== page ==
Genre: Science Fiction, Story Stories
Release Date: May 7, 2019
From an award-winning science fiction writer (whose short story “The Story of Your Life” was the basis for the Academy Award-nominated movie Arrival), the long-awaited new collection of stunningly original, humane, and already celebrated short stories
This much-anticipated second collection of stories is signature Ted Chiang, full of revelatory ideas and deeply sympathetic characters. In “The Merchant and the Alchemist’s Gate,” a portal through time forces a fabric seller in ancient Baghdad to grapple with past mistakes and the temptation of second chances. In the epistolary “Exhalation,” an alien scientist makes a shocking discovery with ramifications not just for his own people, but for all of reality. And in “The Lifecycle of Software Objects,” a woman cares for an artificial intelligence over twenty years, elevating a faddish digital pet into what might be a true living being. Also included are two brand-new stories: “Omphalos” and “Anxiety Is the Dizziness of Freedom.”
In this fantastical and elegant collection, Ted Chiang wrestles with the oldest questions on earth—What is the nature of the universe? What does it mean to be human?—and ones that no one else has even imagined. And, each in its own way, the stories prove that complex and thoughtful science fiction can rise to new heights of beauty, meaning, and compassion.
I’ll admit that the only reason I know of Ted Chiang’s writing is because of the movie Arrival. I seen the trailer before the movie was released then immediately picked up Story of your Life. I was blown away by his writing, so I knew I had to pick up Exhalation as soon as I could.
Exhalation is a collection of short stories centered around our relationship with technology. Each story focuses on a different aspect of that relationship and its effects. Memory, relationships, religion, time travel, and more are all explored within a technological setting. Each of these stories made me pause and consider what Chiang was communicating.
I always complain that I dislike short stories since I usually find them lacking. So, if you’re like me then you’ll appreciate Chiang’s work. His writing is beautiful and concise making it a pleasure to read.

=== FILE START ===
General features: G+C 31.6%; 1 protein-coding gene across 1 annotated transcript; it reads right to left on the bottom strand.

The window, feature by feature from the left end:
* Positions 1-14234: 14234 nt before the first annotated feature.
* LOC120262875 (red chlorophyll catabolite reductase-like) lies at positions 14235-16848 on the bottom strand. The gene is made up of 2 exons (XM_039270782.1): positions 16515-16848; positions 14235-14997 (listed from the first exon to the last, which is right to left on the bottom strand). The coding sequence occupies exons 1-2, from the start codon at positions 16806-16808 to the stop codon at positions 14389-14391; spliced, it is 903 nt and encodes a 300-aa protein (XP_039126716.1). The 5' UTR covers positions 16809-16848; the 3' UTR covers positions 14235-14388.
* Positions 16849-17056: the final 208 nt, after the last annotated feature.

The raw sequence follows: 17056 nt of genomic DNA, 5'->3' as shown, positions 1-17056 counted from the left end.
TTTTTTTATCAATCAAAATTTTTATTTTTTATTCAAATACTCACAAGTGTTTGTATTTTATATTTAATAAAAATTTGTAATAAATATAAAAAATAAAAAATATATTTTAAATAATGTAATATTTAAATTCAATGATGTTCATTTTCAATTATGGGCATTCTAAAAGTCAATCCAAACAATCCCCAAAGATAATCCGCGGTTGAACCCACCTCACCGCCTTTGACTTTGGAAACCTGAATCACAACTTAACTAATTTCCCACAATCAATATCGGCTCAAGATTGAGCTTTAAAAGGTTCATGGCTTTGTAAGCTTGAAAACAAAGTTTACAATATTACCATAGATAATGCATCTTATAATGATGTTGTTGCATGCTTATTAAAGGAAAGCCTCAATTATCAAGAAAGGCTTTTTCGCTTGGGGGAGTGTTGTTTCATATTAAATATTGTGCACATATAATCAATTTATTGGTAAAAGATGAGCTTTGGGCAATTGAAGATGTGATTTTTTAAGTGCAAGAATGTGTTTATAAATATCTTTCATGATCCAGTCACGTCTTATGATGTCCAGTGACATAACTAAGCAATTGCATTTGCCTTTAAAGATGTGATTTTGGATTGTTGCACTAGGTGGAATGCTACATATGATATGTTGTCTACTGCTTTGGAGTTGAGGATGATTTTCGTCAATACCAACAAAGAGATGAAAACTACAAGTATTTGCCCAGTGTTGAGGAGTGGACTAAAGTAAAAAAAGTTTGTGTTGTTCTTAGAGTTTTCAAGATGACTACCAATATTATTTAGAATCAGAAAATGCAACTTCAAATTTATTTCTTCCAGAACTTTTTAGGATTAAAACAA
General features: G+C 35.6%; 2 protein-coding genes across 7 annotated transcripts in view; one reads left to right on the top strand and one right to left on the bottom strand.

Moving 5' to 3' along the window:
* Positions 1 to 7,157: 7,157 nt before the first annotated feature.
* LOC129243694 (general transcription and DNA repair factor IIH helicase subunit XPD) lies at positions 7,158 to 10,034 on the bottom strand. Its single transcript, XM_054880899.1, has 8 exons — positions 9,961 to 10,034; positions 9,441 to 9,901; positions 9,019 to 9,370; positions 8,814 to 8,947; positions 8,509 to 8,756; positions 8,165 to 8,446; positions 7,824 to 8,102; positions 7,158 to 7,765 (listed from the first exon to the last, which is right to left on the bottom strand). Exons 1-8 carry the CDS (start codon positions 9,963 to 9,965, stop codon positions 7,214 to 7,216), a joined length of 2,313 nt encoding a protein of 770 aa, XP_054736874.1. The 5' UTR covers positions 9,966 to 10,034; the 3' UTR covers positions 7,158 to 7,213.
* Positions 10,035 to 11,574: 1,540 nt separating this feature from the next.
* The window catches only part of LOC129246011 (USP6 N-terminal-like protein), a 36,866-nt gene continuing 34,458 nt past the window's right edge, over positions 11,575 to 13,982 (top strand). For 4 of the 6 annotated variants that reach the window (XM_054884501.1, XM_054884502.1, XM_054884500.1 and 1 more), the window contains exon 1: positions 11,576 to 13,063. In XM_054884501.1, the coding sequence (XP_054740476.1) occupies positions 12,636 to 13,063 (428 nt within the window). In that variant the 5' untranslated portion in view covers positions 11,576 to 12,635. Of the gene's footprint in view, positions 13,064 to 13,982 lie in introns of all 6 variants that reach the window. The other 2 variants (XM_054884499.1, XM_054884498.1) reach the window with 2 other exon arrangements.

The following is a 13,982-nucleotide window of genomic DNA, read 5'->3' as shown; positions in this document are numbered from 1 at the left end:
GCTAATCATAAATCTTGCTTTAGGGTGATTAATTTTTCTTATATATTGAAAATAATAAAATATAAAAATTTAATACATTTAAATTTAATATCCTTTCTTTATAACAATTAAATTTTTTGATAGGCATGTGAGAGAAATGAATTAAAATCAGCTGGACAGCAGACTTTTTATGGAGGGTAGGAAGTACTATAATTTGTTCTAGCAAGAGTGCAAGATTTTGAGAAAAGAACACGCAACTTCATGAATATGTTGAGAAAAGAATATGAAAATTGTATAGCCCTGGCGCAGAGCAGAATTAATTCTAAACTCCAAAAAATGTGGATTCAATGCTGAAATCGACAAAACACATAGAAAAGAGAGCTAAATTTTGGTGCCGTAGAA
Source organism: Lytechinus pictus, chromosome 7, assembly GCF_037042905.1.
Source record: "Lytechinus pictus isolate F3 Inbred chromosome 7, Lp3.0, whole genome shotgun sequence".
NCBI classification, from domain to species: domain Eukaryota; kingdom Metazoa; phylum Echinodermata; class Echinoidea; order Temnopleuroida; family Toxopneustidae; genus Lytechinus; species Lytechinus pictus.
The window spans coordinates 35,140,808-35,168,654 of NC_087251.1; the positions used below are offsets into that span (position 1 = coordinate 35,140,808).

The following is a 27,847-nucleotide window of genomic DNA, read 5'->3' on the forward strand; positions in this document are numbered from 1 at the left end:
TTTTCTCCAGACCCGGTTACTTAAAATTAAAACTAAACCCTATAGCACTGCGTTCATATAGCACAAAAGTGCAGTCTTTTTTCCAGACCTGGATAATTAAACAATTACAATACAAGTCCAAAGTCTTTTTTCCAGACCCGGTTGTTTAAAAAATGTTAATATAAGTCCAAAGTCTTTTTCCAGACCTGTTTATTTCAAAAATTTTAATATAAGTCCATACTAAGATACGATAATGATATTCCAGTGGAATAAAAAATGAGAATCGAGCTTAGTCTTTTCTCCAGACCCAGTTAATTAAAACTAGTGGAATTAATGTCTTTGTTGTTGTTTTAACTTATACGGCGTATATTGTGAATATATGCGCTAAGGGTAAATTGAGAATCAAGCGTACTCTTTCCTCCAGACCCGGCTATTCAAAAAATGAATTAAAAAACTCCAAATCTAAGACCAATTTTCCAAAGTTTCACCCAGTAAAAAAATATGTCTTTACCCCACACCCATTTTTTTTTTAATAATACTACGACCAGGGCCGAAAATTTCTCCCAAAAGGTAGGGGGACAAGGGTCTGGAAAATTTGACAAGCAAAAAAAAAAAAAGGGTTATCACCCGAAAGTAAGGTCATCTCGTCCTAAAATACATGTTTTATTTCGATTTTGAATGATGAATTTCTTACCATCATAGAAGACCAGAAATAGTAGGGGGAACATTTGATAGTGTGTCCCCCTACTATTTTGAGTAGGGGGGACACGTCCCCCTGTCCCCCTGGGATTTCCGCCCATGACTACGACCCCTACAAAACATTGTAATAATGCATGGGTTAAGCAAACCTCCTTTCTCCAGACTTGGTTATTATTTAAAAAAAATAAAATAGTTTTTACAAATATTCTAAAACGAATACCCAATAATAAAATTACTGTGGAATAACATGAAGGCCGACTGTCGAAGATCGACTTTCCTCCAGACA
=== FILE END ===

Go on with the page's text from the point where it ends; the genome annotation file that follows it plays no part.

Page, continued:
Exhalation – 5 stars
Exhalation is one of the stories in this collection I would point to, to demonstrates Chiang’s masterful writing ability. Within a few pages, readers are given a broad sense of the world and character. Chiang explained that his inspiration for Exhalation stems from The Electric Ant by Philip K. Dick and The Emperor’s New Mind by Roger Penrose. The influences are clear as readers experience as the character unearths and recounts his discovery about the truth of his existence.
The Lifecycle of Software Objects – 5 stars
The Lifecycle of Software Objects was easily my favorite story of them all. It’s the longest story so the characters, world, and ideas are more fleshed out. Though, that isn’t to say the other stories are lacking.
The Lifecyle of Software Objects follows Ana and Derek as they work at a company that makes Digients. Digients are essentially virtual pets, but they can talk, learn, and grow. Think Neopets, but more interactive. This short story takes a magnifying glass to our relationship with technology, specifically AIs.
It shouldn’t be surprising the aftermath of the creation of the Digients, but I was still shocked. As humans we take and take and take then toss it all away once we’ve exhausted our interest and the item/resource in question. How many Neopets haved wallowed away once the novelty of the website wore off?
Chiang also explores maternal relationships through Ana as she bonds with her Digient and participates in the community that emerged. I would have followed a similar path as Ana in relation to the Digients, so I was able to connect with her and her relationship quickly and easily.
The Truth of Fact, The Truth of Feeling – 4 stars
The Truth of Fact, The Truth of Feeling is a story about memory, technology, and our relation to the two.
Imagine a world where every single moment of your life was recorded and later viewable. What would change? Less crime? More justice? But what about our relationships with others? Would it change? My initial answer would have been no, but this story shows that the consequences could be incredibly useful and cathartic, but also damaging and hurtful.
The Truth of Fact, The Truth of Feeling also explores our relationship with our own memories and how we think of those memories. Would our personalities change because we now have a full and true account of our life? Would we become more or less truthful? And, finally, how would we fare when confronted with our own fallibility?